Tuesday, 19 June 2007

Sunn @ Southbank Centre, London, 18th June 2007

We saw Sunn in concert again yesterday, at a venue right on the waterfront of the River Thames no less, about 400 yards from the London Eye ferris wheel and in view of Big Ben and the Houses Of Parliament. The venue they played at was the Southbank Centre which is located in on the Thames riverside between Golden Jubilee and Waterloo Bridges, in Central London. The venue has lots of concert halls inside it, the gig was held in somewhere called The Queen Elizabeth Hall - very posh sounding - it usually gets used for chamber orchestra recitals, I don't know if it's ever been used for anything like Sunn before (or if it will again).

This was part of an event called "Jarvis Cocker's Meltdown". Jarvis Cocker, in case you aren't sure, is a musician from Sheffield who used to be in an indie band called Pulp. My sister liked Pulp, never really my thing though. Cocker's best moment was when he ran on stage at the Brit Awards show and disrupted Michael Jackson on a stage full of young children. For that one stunt, Jarvis Cocker is forever infamous and awesome. Oh lets not forget that he wrote some good tunes too, I guess.

The Sunn show was great, different than the previous Sunn gigs that I've been to (5 now) but it reminded me of the time I saw them in a venue over in Dublin that's called The Crawdaddy. I say that mainly because we were seated for the performance in Dublin and we were again here in London. The mood of the gig was similar to Dublin as well, not the same, but similar. I don't think Sunn ever play the same set twice. By the nature of their music I don't think it's possible to.

Every time this band performs it seems to have a different amount of players on stage. The core of the band is just 2 guys - Greg Anderson and Stephen O'Malley. Then they will usually add a vocalist, this time it was Attila Csihar (a Hungarian bloke who we met for the first time earlier this year in Norway and in Holland, the second time we met him he was much more relaxed and spent half an hour talking with us after their gig). When they played in Liverpool last year they had a different guy (Wrest) doing vocals. Sometimes a keyboard player will join them on stage - other times they employ synthesizers instead of keyboards. During this gig they used both. In other shows they've used a third guitarist, they even had a trombone when they played in Norway. In Dublin they had 7 guys in the band. Really, it's seems that they never quite have the same line up for any two tours in succession.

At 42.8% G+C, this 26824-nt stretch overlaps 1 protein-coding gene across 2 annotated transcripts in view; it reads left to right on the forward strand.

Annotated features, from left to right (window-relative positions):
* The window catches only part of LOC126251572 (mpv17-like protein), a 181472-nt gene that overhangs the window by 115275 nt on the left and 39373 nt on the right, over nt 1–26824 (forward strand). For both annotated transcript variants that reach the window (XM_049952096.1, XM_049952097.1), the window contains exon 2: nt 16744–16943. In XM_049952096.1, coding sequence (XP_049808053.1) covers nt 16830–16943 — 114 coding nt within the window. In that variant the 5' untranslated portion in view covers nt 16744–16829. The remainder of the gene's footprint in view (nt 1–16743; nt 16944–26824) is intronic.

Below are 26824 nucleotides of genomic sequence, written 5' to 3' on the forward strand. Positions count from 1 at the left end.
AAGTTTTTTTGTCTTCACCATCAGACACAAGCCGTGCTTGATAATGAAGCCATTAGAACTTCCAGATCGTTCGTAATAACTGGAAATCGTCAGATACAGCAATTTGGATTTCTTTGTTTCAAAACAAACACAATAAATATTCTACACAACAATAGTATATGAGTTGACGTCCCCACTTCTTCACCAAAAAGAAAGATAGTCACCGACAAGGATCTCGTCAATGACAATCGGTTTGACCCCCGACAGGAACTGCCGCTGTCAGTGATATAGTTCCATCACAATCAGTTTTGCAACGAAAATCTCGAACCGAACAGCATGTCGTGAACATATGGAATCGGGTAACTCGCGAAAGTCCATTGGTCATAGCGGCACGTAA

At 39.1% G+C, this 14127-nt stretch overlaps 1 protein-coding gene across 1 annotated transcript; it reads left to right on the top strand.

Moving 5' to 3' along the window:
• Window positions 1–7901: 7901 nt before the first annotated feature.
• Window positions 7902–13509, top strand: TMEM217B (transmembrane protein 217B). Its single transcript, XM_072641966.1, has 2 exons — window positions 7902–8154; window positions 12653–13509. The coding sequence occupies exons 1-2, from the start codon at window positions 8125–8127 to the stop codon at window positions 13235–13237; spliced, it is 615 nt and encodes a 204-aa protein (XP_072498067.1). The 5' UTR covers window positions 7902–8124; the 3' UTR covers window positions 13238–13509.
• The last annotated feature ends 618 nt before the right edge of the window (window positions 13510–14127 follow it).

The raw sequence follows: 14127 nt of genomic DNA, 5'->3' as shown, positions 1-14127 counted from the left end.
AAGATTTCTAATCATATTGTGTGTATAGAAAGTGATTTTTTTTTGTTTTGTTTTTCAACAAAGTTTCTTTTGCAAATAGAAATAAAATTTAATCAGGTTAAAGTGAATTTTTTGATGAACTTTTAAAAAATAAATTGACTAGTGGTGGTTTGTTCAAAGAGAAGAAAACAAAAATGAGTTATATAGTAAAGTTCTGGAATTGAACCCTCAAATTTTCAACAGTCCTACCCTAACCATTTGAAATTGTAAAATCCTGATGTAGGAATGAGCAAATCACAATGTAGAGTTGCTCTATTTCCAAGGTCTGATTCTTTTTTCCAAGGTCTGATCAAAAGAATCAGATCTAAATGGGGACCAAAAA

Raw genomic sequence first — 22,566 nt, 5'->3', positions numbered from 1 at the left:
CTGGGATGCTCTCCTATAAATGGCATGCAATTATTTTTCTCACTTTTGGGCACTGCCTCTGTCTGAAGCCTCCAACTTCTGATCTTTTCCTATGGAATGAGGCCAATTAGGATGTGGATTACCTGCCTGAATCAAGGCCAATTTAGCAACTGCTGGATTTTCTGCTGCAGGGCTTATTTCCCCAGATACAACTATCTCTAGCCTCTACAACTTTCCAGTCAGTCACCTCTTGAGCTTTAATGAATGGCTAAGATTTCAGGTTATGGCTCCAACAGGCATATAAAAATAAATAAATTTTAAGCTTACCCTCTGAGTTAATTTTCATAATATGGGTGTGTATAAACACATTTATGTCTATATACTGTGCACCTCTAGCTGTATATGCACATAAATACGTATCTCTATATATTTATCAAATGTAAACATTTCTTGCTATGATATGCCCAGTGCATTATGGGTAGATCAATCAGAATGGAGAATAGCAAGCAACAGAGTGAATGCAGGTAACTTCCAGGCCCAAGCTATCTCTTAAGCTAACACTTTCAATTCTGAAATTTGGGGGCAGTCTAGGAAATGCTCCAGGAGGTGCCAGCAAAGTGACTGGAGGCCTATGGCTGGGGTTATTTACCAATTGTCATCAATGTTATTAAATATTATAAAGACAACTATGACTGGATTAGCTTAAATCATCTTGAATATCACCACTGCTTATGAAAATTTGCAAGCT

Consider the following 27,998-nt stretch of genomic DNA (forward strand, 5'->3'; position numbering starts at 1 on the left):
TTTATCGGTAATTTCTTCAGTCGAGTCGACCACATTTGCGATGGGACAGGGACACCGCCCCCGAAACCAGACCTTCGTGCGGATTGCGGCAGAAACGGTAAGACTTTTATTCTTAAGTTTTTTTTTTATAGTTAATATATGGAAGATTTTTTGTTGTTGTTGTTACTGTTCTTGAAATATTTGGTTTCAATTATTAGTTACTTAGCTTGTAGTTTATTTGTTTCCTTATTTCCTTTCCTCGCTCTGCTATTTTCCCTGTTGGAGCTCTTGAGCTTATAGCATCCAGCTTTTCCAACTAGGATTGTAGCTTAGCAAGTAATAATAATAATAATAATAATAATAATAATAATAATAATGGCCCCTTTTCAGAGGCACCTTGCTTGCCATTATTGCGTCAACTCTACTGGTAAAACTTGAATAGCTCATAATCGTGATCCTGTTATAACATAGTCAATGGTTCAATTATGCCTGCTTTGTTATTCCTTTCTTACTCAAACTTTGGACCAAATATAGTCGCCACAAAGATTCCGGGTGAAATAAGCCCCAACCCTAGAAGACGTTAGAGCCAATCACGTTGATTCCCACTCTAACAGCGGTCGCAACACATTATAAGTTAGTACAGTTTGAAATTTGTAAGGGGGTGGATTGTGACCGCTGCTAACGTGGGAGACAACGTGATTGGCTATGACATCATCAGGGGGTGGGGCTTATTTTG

Fot this show in London they performed as a 5-piece; I think it was 3 guitars, 1 keyboard and Attila's vocals. Attila's performance this time round was very striking, sometimes chanting like a Gregorian monk, other time using his mouth and throat to make sinister sounding breathing, grunting and even squeaking noises. During the initial vocals all of the lights in the concert hall were off apart from two green spotlights shining up onto Attila, who was stood alone at the front of the stage. He was dressed in the now familiar Sunn robes (the band always dress in full-length robes with Cowls covering their faces). The set began with acapella for 5 or 10 minutes, then keyboards joined him, then the droning guitars joined in for the full-on Sunn performance.

Sunn are not going to appeal to everyone who sees them live, they are loud (very loud), slow (VERY slow) and to an untrained ear there's no apparent rhythm to their songs, there's no drum keeping a beat. Lots of people in the hall got up and left about half an hour into the performance - not their cup of tea. Also I noticed a lot of people sat in my vicinity were falling asleep in their seats during the performance. This might be out of boredom, but I have seen this before at gigs being attended by full-on Sunn listeners and I figure that drone must have some kind of hypnotic effect when played loud enough in a venue with the right kind of acoustics. You can feel the vibrations from the speakers shaking your clothes and, if you are sat down, you can feel your chair rattling underneath you. Sound you can feel - sonic art!

Towards the end of the performance Attila left the stage and came back on dressed in a strange potato sack outfit and blonde wig - he uses this on stage with another band, Burial Chamber Trio. The show ended after about 90 minutes, it finished with more Attila acapella and then all of the lights went out - when they came back on all of the band where lying about on the floor by their equipment, like something from a murder mystery play, as though they were all dead on the stage. A very theatrical end to another unique display from a very unique set of performers.

We never did see Jarvis Cocker though.

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